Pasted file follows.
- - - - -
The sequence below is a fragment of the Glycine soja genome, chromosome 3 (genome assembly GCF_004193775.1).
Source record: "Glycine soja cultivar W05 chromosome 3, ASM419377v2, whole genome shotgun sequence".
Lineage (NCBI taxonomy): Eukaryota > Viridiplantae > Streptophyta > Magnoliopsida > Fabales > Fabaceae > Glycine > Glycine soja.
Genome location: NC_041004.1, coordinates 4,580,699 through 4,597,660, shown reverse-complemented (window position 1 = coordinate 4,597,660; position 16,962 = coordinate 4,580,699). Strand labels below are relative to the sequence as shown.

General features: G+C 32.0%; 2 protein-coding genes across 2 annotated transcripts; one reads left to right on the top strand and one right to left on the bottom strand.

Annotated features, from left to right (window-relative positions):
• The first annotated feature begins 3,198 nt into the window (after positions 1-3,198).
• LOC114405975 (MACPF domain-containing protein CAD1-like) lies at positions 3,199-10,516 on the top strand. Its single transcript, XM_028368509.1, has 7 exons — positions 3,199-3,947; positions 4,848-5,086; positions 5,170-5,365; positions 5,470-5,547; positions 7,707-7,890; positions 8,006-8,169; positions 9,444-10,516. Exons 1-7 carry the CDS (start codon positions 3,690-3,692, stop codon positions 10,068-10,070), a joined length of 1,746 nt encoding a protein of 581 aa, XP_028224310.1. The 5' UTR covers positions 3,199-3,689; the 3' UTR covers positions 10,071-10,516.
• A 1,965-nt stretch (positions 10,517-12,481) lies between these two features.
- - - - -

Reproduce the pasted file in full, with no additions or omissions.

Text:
The sequence below is a fragment of the Glycine soja genome, chromosome 3 (genome assembly GCF_004193775.1).
Source record: "Glycine soja cultivar W05 chromosome 3, ASM419377v2, whole genome shotgun sequence".
Lineage (NCBI taxonomy): Eukaryota > Viridiplantae > Streptophyta > Magnoliopsida > Fabales > Fabaceae > Glycine > Glycine soja.
Genome location: NC_041004.1, coordinates 4,580,699 through 4,597,660, shown reverse-complemented (window position 1 = coordinate 4,597,660; position 16,962 = coordinate 4,580,699). Strand labels below are relative to the sequence as shown.

General features: G+C 32.0%; 2 protein-coding genes across 2 annotated transcripts; one reads left to right on the top strand and one right to left on the bottom strand.

Annotated features, from left to right (window-relative positions):
• The first annotated feature begins 3,198 nt into the window (after positions 1-3,198).
• LOC114405975 (MACPF domain-containing protein CAD1-like) lies at positions 3,199-10,516 on the top strand. Its single transcript, XM_028368509.1, has 7 exons — positions 3,199-3,947; positions 4,848-5,086; positions 5,170-5,365; positions 5,470-5,547; positions 7,707-7,890; positions 8,006-8,169; positions 9,444-10,516. Exons 1-7 carry the CDS (start codon positions 3,690-3,692, stop codon positions 10,068-10,070), a joined length of 1,746 nt encoding a protein of 581 aa, XP_028224310.1. The 5' UTR covers positions 3,199-3,689; the 3' UTR covers positions 10,071-10,516.
• A 1,965-nt stretch (positions 10,517-12,481) lies between these two features.